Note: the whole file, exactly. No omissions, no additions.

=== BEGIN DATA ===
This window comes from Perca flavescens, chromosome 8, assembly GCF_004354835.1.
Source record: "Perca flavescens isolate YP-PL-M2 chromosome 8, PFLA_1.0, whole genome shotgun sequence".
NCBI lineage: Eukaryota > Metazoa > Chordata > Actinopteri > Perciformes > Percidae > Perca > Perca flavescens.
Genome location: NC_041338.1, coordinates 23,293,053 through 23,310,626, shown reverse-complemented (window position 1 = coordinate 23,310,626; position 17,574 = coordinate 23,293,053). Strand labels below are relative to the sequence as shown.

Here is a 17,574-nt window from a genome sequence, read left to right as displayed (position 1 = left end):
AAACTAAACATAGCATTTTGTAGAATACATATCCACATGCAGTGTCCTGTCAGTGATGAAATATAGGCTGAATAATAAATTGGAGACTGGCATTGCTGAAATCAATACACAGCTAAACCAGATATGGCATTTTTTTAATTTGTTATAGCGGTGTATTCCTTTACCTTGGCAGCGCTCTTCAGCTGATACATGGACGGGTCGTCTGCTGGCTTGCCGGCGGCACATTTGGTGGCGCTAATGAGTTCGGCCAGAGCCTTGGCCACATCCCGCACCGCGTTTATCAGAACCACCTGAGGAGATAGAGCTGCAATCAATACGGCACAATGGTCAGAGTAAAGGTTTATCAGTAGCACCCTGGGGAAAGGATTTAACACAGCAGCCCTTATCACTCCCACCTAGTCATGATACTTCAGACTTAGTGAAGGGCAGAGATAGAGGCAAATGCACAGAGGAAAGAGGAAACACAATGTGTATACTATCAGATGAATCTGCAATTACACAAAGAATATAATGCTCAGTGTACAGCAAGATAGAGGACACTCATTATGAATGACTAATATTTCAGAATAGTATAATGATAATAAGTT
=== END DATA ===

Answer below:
This window comes from Perca flavescens, chromosome 8, assembly GCF_004354835.1.
Source record: "Perca flavescens isolate YP-PL-M2 chromosome 8, PFLA_1.0, whole genome shotgun sequence".
NCBI lineage: Eukaryota > Metazoa > Chordata > Actinopteri > Perciformes > Percidae > Perca > Perca flavescens.
Genome location: NC_041338.1, coordinates 23,293,053 through 23,310,626, shown reverse-complemented (window position 1 = coordinate 23,310,626; position 17,574 = coordinate 23,293,053). Strand labels below are relative to the sequence as shown.

Here is a 17,574-nt window from a genome sequence, read left to right as displayed (position 1 = left end):
AAACTAAACATAGCATTTTGTAGAATACATATCCACATGCAGTGTCCTGTCAGTGATGAAATATAGGCTGAATAATAAATTGGAGACTGGCATTGCTGAAATCAATACACAGCTAAACCAGATATGGCATTTTTTTAATTTGTTATAGCGGTGTATTCCTTTACCTTGGCAGCGCTCTTCAGCTGATACATGGACGGGTCGTCTGCTGGCTTGCCGGCGGCACATTTGGTGGCGCTAATGAGTTCGGCCAGAGCCTTGGCCACATCCCGCACCGCGTTTATCAGAACCACCTGAGGAGATAGAGCTGCAATCAATACGGCACAATGGTCAGAGTAAAGGTTTATCAGTAGCACCCTGGGGAAAGGATTTAACACAGCAGCCCTTATCACTCCCACCTAGTCATGATACTTCAGACTTAGTGAAGGGCAGAGATAGAGGCAAATGCACAGAGGAAAGAGGAAACACAATGTGTATACTATCAGATGAATCTGCAATTACACAAAGAATATAATGCTCAGTGTACAGCAAGATAGAGGACACTCATTATGAATGACTAATATTTCAGAATAGTATAATGATAATAAGTT